When will your veg be ready?

South Wales Echo - - Your Garden -

THIS long-han­dled bulb planter by Kent and Stowe will take some of the pain out of plant­ing over au­tumn. With no bend­ing or kneel­ing, it will cre­ate holes large enough for even the big­gest bulbs. It even has a depth mea­sure­ment so you can make holes uni­form. Avail­able in good gar­den cen­tres or £32.99 at ama­zon.co.uk

How do first-time veg­etable grow­ers know when their au­tumn pro­duce is ready?

HAN­NAH STEPHEN­SON of­fers a guide to four of our favourites.

WIN­TER TURNIPS

ALL turnips pre­fer a cool cli­mate in an open area with plenty of rain­fall in a sunny spot.

The slow-grow­ing win­ter main­crop types, sown be­tween July and mid-Au­gust, in­clud­ing ‘Golden Ball’ and ‘Green Globe’, should be lifted gen­tly with a fork be­fore they reach ten­nis ball size. If they get any big­ger than a sat­suma, they will be­come woody and flavour­less.

AU­TUMN AND WIN­TER CABBAGE

VER­SA­TILE and un­der­rated, as well as be­ing to­tally hardy, brav­ing cold and freez­ing weather and re­main­ing rel­a­tively un­af­fected.

Good va­ri­eties in­clude ‘Tun­dra’, a Savoy cabbage ready from late au­tumn on­wards and ‘Jan­uary King’, which has at­trac­tive, red-tinged leaves.

To pro­tect cab­bages from wind and frost in au­tumn, earth up soil around the base of each plant and re­move dead leaves when they ap­pear, to stop any rot spread­ing. You know they are ready to pick when the cen­tre tight­ens up and forms a solid ‘heart’.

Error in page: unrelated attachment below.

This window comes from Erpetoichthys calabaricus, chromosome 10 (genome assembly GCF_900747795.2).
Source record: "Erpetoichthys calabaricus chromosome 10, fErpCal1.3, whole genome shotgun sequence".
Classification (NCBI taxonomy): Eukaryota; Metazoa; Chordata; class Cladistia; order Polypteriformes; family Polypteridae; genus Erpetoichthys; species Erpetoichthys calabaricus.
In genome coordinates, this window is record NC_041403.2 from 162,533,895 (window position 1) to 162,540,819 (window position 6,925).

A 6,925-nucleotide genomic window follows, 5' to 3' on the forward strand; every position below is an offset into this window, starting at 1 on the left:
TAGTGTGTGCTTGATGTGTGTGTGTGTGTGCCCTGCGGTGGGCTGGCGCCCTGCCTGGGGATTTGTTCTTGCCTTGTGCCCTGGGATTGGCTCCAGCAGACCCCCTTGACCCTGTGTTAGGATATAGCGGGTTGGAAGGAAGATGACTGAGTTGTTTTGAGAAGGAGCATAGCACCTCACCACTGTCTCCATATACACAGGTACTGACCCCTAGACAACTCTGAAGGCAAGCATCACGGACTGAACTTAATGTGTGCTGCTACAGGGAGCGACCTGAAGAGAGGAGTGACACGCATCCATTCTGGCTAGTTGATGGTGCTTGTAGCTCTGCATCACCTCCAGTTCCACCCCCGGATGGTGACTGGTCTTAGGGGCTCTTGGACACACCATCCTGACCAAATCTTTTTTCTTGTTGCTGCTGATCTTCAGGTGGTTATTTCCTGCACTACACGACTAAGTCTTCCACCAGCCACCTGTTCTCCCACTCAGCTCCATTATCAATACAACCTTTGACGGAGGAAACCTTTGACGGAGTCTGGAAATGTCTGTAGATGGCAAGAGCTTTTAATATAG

LEEKS

A GREAT al­lot­ment crop, can be sown in spring and har­vested from Septem­ber on­wards, right through au­tumn, win­ter and early spring. Start har­vest­ing a few at a time to use when you need them by us­ing a fork pushed down deeply into the ground next to the leek to ease it out.

MAIN­CROP BEET­ROOT

IF you’ve sown your beet­root in June for a main­crop for har­vest­ing from Septem­ber on­wards, you can lift main­crop beet­roots now for stor­ing in­doors. Don’t let them get any big­ger than a ten­nis ball or they will taste woody. When lift­ing, use a gar­den fork to loosen the soil, tak­ing care not to dam­age the roots. Try not to break the tap root or the veg­etable will bleed, and twist the leaves off to around 2.5cm-5cm above the root to stop bleed­ing.

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